Royden, Seager Elected to the American Academy of Arts and Sciences

MIT News
Wednesday, April 18, 2018

EAPS congratulates Professor of Geology and Geophysics Leigh Royden and Class of 1941 Professor of Planetary Sciences Sara Seager on their election to the American Academy of Arts and Sciences.

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Eight MIT faculty members are among 213 leaders from academia, business, public affairs, the humanities, and the arts elected to the American Academy of Arts and Sciences, the academy announced today.

One of the nation’s most prestigious honorary societies, the academy is also a leading center for independent policy research. Members contribute to academy publications, as well as studies of science and technology policy, energy and global security, social policy and American institutions, the humanities and culture, and education.

Those elected from MIT this year are:

Alexei Borodin, professor of mathematics;

Gang Chen, the Carl Richard Soderberg Professor of Power Engineering and head of the Department of Mechanical Engineering;

Larry D. Guth; professor of mathematics;

Parag A. Pathak, professor of economics;

Nancy L. Rose, professor of economics and head of the Department of Economics;

Leigh H. Royden, professor of earth, atmostpheric, and planetary sciences;

Sara Seager, the Class of 1941 Professor in the Department of Earth, Atmospheric and Planetary Sciences with a joint appointment in the Department of Physics; and

Feng Zhang, the James and Patricia Poitras Professor of Neuroscience within the departments of Brain and Cognitive Sciences and Biological Engineering.

“This class of 2018 is a testament to the academy’s ability to both uphold our 238-year commitment to honor exceptional individuals and to recognize new expertise,” said Nancy C. Andrews, chair of the board of the American Academy.

“Membership in the academy is not only an honor, but also an opportunity and a responsibility,” added Jonathan Fanton, president of the American Academy. “Members can be inspired and engaged by connecting with one another and through academy projects dedicated to the common good. The intellect, creativity, and commitment of the 2018 class will enrich the work of the academy and the world in which we live.”

The new class will be inducted at a ceremony in October in Cambridge, Massachusetts.

Since its founding in 1780, the academy has elected leading “thinkers and doers” from each generation, including George Washington and Benjamin Franklin in the 18th century, Maria Mitchell and Daniel Webster in the 19th century, and Toni Morrison and Albert Einstein in the 20th century. The current membership includes more than 200 Nobel laureates and 100 Pulitzer Prize winners.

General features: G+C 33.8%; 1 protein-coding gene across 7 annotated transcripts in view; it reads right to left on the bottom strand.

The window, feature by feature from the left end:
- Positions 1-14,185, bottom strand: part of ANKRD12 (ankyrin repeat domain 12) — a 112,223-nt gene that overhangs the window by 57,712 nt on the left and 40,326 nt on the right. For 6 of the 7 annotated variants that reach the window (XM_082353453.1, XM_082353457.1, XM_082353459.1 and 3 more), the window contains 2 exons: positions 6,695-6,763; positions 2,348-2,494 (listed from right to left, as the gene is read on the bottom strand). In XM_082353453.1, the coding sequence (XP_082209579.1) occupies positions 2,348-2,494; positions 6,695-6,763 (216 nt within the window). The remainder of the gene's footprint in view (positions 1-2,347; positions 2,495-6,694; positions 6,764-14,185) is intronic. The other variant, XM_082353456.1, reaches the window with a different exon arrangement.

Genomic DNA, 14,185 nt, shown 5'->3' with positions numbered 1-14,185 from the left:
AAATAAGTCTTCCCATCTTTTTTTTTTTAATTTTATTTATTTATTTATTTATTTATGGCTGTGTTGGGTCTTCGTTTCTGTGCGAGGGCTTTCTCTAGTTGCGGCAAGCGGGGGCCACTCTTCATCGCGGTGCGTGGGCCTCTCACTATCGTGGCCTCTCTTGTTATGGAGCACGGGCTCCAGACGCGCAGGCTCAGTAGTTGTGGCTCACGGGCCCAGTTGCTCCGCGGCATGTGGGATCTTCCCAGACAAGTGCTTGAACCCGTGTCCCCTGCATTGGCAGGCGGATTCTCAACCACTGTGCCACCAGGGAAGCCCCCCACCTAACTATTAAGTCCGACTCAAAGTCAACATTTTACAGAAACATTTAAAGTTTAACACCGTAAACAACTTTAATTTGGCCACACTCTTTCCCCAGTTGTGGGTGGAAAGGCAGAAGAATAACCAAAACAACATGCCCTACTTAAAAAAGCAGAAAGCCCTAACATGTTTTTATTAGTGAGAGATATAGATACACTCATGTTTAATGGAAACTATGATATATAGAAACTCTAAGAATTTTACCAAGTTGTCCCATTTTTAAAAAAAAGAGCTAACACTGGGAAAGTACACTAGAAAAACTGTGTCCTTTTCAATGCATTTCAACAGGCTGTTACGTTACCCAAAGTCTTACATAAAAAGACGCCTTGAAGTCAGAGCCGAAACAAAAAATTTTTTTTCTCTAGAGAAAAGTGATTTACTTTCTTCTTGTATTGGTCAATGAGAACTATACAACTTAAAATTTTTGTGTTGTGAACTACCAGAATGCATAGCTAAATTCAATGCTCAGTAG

Also on the list, which this year includes notable public figures Barack H. Obama, and Sonia M. Sotomayor, alumna and Former MIT professor Lindy Elkins-Tanton '87, SM '87, PhD '02.

Leigh (Wiki) Royden works in the area of regional geology and geophysics, and the mechanics of large-scale continental deformation contributing to the study of geologic processes through quantitative geophysical modeling. Currently serving as the director of MIT's Experimental Study Group, Royden has been on the faculty at MIT since 1988.

Sara Seager has pioneered many research areas of characterizing exoplanets with concepts and methods that now form the foundation of the field of exoplanet atmospheres. Her present research focus is on the search for life by way of exoplanet atmospheric “biosignature” gases. Professor Seager works on space missions for exoplanets including as the PI of the CubeSat ASTERIA, a 6U CubeSat capable of high precision pointing, with the science goal of detecting small transiting exoplanets orbiting bright, sun-like stars. The prototype is intended to be the first of a planned fleet of nanosatellites, aimed to demonstrate the graduated growth of a constellation as a new paradigm for space science missions. In addition to being the PI of ASTERIA, Prof. Seager is the Deputy Science Director of the MIT-led NASA Explorer-class mission TESS; and is a lead of the Starshade Rendezvous Mission concept (a space-based direct imaging exoplanet discovery concept under technology development) to find a true Earth analog orbiting a Sun-like star.